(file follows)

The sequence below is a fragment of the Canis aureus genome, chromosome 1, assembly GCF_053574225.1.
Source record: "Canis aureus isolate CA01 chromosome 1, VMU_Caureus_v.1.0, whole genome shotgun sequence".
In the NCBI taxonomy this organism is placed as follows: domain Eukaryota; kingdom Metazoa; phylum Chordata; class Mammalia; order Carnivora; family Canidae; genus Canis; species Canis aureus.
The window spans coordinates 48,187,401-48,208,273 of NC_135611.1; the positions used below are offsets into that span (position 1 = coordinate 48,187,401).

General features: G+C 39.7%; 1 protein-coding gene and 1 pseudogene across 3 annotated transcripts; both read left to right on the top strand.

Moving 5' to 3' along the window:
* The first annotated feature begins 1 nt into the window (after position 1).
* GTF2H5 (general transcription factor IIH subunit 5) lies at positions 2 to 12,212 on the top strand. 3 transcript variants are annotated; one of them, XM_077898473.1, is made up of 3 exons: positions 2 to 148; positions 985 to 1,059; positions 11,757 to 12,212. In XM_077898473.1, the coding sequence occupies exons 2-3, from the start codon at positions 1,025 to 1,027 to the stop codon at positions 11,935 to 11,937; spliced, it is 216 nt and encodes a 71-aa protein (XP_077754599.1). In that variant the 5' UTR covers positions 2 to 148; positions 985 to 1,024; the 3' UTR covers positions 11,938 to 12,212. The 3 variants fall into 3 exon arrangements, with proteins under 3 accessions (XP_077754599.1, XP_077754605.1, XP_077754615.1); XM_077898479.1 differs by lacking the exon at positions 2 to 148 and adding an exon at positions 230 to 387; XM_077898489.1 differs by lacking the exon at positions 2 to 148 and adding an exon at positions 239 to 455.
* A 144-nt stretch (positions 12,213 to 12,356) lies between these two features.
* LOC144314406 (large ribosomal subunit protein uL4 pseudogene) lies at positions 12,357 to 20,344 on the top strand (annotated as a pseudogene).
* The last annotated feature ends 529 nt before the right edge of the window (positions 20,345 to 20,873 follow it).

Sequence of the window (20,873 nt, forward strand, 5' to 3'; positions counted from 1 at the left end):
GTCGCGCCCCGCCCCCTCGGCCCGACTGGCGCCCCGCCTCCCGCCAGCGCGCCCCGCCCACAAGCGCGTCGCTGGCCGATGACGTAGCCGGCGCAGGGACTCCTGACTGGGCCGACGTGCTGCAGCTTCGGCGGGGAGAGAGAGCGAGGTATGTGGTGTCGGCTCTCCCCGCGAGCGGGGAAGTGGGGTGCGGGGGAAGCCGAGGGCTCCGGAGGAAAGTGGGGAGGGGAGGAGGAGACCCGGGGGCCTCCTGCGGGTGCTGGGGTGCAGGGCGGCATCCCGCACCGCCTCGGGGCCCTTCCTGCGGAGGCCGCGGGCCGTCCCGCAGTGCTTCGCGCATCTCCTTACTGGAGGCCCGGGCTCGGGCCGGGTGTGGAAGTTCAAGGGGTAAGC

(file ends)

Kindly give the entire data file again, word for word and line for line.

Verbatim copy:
The sequence below is a fragment of the Canis aureus genome, chromosome 1, assembly GCF_053574225.1.
Source record: "Canis aureus isolate CA01 chromosome 1, VMU_Caureus_v.1.0, whole genome shotgun sequence".
In the NCBI taxonomy this organism is placed as follows: domain Eukaryota; kingdom Metazoa; phylum Chordata; class Mammalia; order Carnivora; family Canidae; genus Canis; species Canis aureus.
The window spans coordinates 48,187,401-48,208,273 of NC_135611.1; the positions used below are offsets into that span (position 1 = coordinate 48,187,401).

General features: G+C 39.7%; 1 protein-coding gene and 1 pseudogene across 3 annotated transcripts; both read left to right on the top strand.

Moving 5' to 3' along the window:
* The first annotated feature begins 1 nt into the window (after position 1).
* GTF2H5 (general transcription factor IIH subunit 5) lies at positions 2 to 12,212 on the top strand. 3 transcript variants are annotated; one of them, XM_077898473.1, is made up of 3 exons: positions 2 to 148; positions 985 to 1,059; positions 11,757 to 12,212. In XM_077898473.1, the coding sequence occupies exons 2-3, from the start codon at positions 1,025 to 1,027 to the stop codon at positions 11,935 to 11,937; spliced, it is 216 nt and encodes a 71-aa protein (XP_077754599.1). In that variant the 5' UTR covers positions 2 to 148; positions 985 to 1,024; the 3' UTR covers positions 11,938 to 12,212. The 3 variants fall into 3 exon arrangements, with proteins under 3 accessions (XP_077754599.1, XP_077754605.1, XP_077754615.1); XM_077898479.1 differs by lacking the exon at positions 2 to 148 and adding an exon at positions 230 to 387; XM_077898489.1 differs by lacking the exon at positions 2 to 148 and adding an exon at positions 239 to 455.
* A 144-nt stretch (positions 12,213 to 12,356) lies between these two features.
* LOC144314406 (large ribosomal subunit protein uL4 pseudogene) lies at positions 12,357 to 20,344 on the top strand (annotated as a pseudogene).
* The last annotated feature ends 529 nt before the right edge of the window (positions 20,345 to 20,873 follow it).

Sequence of the window (20,873 nt, forward strand, 5' to 3'; positions counted from 1 at the left end):
GTCGCGCCCCGCCCCCTCGGCCCGACTGGCGCCCCGCCTCCCGCCAGCGCGCCCCGCCCACAAGCGCGTCGCTGGCCGATGACGTAGCCGGCGCAGGGACTCCTGACTGGGCCGACGTGCTGCAGCTTCGGCGGGGAGAGAGAGCGAGGTATGTGGTGTCGGCTCTCCCCGCGAGCGGGGAAGTGGGGTGCGGGGGAAGCCGAGGGCTCCGGAGGAAAGTGGGGAGGGGAGGAGGAGACCCGGGGGCCTCCTGCGGGTGCTGGGGTGCAGGGCGGCATCCCGCACCGCCTCGGGGCCCTTCCTGCGGAGGCCGCGGGCCGTCCCGCAGTGCTTCGCGCATCTCCTTACTGGAGGCCCGGGCTCGGGCCGGGTGTGGAAGTTCAAGGGGTAAGC